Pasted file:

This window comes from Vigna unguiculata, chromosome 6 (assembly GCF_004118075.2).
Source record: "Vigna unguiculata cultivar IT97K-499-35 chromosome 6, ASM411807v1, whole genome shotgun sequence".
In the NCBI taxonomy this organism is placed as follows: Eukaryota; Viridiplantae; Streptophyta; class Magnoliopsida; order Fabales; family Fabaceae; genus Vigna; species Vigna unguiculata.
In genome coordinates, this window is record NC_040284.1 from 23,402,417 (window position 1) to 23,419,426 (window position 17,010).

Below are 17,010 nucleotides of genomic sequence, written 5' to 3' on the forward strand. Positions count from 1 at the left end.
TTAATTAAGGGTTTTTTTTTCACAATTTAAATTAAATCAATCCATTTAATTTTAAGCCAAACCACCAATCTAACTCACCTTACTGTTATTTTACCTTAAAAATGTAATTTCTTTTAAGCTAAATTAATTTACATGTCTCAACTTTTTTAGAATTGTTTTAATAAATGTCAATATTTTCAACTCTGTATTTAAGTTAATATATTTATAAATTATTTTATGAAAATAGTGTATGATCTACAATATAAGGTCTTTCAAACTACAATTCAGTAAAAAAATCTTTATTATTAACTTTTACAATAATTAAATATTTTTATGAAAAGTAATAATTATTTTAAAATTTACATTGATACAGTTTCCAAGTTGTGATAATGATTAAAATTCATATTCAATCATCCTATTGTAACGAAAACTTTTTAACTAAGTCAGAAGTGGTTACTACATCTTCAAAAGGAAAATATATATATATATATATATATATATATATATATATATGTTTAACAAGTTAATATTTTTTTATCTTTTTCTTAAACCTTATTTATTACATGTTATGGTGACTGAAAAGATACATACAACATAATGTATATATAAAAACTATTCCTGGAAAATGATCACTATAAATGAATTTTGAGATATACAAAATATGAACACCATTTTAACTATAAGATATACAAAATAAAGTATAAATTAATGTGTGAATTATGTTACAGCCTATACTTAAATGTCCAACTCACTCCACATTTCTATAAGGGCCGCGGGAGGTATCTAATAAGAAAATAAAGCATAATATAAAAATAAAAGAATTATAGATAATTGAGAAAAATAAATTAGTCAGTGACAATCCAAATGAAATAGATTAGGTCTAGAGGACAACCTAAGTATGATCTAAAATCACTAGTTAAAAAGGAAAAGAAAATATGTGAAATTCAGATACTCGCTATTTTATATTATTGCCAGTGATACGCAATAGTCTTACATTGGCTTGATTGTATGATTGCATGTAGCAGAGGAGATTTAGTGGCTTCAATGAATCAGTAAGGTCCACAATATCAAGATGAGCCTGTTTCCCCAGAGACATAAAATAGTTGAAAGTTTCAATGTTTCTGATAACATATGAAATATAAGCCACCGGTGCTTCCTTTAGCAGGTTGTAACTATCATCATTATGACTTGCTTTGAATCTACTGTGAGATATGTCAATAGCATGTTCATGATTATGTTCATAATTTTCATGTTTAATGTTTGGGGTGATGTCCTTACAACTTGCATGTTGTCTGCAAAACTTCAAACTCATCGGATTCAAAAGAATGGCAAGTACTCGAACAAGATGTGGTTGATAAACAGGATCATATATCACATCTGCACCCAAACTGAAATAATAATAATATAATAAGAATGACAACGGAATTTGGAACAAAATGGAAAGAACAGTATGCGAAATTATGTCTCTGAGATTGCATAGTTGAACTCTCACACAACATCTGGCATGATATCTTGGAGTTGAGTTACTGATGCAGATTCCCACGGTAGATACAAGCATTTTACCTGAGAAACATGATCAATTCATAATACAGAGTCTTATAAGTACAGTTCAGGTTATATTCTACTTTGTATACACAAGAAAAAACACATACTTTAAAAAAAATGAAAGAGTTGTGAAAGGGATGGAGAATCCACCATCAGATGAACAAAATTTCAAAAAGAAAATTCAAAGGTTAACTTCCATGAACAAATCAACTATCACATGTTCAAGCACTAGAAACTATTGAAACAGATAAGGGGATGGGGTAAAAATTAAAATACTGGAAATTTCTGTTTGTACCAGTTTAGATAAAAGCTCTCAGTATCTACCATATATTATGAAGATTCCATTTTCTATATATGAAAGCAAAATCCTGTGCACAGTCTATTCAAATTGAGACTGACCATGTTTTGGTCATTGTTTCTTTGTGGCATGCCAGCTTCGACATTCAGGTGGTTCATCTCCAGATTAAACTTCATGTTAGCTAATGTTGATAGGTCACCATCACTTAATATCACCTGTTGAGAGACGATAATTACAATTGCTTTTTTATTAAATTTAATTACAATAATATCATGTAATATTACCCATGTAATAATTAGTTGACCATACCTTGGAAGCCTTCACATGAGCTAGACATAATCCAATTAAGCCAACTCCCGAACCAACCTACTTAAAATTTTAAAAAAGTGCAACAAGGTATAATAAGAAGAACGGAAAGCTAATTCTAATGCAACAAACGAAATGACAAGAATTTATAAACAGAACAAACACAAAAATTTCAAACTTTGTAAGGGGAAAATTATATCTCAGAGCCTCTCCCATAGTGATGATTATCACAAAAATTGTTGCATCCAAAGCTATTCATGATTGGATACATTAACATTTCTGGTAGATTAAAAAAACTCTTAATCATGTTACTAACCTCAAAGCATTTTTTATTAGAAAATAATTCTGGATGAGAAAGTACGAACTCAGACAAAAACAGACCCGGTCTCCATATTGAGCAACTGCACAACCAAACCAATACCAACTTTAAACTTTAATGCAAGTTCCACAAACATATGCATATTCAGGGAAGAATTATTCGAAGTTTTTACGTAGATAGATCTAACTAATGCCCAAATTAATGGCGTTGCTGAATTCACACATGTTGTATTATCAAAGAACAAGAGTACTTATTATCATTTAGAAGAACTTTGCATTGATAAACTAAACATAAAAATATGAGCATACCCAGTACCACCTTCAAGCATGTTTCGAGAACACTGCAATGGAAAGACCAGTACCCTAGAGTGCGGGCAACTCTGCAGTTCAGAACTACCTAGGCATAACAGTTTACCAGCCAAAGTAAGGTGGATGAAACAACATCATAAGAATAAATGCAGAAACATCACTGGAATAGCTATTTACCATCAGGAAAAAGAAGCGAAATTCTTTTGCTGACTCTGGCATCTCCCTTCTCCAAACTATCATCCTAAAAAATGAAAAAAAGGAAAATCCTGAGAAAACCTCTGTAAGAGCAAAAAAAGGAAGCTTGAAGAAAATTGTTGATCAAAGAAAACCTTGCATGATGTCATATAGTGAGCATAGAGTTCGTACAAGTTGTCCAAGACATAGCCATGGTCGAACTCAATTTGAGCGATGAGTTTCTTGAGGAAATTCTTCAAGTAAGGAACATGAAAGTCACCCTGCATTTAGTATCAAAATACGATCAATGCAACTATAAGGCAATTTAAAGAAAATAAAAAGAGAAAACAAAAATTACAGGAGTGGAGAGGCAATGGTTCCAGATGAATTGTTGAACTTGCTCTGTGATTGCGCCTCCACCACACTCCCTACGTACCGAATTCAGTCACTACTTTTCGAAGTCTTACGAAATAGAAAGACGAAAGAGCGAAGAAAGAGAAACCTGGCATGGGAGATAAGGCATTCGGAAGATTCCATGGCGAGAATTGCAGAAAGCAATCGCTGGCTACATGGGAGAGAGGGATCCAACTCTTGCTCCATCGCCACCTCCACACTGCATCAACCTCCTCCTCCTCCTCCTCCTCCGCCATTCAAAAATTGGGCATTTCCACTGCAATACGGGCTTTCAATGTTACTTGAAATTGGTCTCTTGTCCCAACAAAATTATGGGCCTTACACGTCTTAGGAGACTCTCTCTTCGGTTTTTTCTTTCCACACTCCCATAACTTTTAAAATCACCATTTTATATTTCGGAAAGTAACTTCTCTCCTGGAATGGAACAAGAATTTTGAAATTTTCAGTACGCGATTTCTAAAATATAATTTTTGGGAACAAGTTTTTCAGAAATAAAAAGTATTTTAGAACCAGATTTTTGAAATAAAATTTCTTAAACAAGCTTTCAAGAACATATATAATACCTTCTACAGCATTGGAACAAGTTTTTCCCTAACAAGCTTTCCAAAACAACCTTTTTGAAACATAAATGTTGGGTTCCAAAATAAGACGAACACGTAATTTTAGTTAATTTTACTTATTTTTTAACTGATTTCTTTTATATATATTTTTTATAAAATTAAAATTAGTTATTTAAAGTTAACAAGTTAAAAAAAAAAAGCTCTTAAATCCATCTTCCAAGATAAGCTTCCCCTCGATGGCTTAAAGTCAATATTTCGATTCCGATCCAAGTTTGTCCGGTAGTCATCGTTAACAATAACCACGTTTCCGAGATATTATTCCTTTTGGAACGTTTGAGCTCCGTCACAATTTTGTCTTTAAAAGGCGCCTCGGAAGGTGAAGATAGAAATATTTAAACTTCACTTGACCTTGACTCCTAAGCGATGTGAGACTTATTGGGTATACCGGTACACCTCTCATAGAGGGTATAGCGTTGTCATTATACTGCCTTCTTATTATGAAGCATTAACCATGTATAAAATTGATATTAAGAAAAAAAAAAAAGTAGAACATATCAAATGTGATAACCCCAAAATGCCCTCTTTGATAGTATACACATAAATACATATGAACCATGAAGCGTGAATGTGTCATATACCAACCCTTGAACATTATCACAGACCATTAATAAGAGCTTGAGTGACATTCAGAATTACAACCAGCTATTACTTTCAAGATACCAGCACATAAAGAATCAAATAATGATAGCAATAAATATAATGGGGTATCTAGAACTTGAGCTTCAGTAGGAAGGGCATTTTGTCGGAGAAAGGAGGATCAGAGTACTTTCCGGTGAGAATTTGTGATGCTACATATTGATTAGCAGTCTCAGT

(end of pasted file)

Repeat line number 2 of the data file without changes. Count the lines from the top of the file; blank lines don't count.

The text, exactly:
Source record: "Vigna unguiculata cultivar IT97K-499-35 chromosome 6, ASM411807v1, whole genome shotgun sequence".